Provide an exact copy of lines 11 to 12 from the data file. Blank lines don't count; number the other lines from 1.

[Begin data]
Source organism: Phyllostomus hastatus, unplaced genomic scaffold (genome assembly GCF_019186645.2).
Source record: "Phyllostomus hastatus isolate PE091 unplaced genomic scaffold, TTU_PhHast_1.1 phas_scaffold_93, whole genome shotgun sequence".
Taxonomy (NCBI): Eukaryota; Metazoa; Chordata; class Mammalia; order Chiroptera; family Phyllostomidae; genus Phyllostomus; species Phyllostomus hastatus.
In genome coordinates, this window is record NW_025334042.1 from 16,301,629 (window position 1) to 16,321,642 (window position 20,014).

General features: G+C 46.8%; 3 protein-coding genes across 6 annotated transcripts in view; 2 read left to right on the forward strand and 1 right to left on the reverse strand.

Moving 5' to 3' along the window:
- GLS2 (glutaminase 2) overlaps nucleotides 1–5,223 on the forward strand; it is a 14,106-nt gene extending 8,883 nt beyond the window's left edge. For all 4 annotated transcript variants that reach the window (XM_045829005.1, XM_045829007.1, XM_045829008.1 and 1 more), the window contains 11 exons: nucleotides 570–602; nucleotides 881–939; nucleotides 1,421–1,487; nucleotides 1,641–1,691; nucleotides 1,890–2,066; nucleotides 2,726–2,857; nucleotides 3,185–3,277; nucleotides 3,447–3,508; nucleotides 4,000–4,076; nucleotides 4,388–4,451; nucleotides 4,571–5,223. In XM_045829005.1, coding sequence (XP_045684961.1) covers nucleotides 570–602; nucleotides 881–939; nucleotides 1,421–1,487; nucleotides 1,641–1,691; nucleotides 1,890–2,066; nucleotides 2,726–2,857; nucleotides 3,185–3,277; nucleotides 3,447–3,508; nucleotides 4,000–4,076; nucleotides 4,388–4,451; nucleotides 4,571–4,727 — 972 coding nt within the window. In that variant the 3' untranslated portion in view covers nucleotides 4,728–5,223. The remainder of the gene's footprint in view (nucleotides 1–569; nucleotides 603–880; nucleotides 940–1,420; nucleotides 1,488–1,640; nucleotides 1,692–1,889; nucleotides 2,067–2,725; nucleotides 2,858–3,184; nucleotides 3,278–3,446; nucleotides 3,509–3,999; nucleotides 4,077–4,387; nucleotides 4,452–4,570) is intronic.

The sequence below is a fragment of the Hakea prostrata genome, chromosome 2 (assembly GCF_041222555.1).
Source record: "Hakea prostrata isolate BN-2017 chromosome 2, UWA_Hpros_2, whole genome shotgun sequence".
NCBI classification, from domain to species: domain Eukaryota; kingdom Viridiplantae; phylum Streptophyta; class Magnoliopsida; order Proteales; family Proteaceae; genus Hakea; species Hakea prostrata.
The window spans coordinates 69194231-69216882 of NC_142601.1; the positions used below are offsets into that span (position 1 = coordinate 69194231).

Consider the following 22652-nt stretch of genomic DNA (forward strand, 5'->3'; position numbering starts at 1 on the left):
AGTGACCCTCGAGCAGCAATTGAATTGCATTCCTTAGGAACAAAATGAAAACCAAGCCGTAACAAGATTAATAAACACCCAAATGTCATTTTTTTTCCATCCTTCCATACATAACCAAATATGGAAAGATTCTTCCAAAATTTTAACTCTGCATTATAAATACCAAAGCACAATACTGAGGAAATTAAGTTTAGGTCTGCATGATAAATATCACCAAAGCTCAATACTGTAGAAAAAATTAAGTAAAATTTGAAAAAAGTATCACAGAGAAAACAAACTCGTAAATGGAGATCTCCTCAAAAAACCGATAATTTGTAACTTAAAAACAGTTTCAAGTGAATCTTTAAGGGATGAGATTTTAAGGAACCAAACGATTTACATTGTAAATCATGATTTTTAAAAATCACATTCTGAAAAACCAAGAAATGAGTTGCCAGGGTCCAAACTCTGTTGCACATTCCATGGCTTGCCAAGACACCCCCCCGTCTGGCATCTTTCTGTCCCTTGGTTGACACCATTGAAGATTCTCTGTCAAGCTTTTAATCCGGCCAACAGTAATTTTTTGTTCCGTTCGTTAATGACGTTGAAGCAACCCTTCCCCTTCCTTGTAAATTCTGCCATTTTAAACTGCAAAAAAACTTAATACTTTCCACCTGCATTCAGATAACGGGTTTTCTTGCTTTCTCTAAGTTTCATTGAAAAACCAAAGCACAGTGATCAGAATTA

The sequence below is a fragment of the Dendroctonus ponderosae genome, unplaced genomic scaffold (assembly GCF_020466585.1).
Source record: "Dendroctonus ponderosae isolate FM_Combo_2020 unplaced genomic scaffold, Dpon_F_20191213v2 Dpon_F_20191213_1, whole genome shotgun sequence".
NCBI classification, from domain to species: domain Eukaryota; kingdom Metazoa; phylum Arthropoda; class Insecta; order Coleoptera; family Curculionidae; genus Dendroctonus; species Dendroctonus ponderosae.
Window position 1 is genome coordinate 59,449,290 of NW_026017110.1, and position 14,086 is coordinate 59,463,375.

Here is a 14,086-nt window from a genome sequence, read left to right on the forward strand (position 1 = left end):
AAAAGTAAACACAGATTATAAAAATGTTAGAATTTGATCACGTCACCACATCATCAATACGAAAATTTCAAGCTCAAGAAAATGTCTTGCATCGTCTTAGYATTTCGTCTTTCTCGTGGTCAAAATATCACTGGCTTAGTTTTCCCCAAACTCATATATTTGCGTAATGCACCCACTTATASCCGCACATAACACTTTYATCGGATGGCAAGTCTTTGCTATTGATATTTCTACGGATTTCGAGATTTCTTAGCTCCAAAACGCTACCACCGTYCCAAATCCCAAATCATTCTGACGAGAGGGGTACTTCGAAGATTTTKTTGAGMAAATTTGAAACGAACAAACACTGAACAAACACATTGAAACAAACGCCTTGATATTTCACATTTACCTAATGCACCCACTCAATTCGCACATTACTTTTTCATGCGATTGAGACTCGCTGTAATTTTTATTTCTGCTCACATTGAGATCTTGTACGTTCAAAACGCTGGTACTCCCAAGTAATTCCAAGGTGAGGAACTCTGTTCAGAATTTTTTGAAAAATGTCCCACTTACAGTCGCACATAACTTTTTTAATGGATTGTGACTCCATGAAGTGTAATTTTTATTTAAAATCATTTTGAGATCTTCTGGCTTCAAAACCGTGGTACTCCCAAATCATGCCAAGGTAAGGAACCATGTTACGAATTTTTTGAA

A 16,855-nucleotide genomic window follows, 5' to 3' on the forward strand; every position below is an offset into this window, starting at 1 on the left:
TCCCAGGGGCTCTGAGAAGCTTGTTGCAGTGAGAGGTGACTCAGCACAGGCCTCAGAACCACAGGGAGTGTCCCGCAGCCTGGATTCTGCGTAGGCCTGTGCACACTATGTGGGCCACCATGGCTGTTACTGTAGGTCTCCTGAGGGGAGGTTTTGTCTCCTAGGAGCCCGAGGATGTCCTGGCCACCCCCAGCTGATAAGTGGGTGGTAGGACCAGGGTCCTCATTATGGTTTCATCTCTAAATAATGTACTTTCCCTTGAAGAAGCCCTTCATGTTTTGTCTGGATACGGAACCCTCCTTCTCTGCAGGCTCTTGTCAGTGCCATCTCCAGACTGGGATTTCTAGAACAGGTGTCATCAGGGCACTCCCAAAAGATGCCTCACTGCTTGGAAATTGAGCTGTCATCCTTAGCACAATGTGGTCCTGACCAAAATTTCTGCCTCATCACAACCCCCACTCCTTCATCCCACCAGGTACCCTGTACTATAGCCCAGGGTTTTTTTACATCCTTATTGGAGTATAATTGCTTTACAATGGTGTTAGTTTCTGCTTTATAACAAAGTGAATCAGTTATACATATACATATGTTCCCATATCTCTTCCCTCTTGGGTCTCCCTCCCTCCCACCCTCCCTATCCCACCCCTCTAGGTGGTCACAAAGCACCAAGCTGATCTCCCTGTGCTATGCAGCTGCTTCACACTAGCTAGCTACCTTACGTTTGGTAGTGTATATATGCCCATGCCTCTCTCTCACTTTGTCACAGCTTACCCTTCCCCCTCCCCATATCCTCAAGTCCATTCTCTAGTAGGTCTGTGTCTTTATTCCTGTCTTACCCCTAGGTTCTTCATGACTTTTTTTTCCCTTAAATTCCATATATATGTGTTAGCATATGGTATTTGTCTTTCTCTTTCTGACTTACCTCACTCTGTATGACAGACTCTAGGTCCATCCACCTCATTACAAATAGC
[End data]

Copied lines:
The window spans coordinates 69194231-69216882 of NC_142601.1; the positions used below are offsets into that span (position 1 = coordinate 69194231).

Consider the following 22652-nt stretch of genomic DNA (forward strand, 5'->3'; position numbering starts at 1 on the left):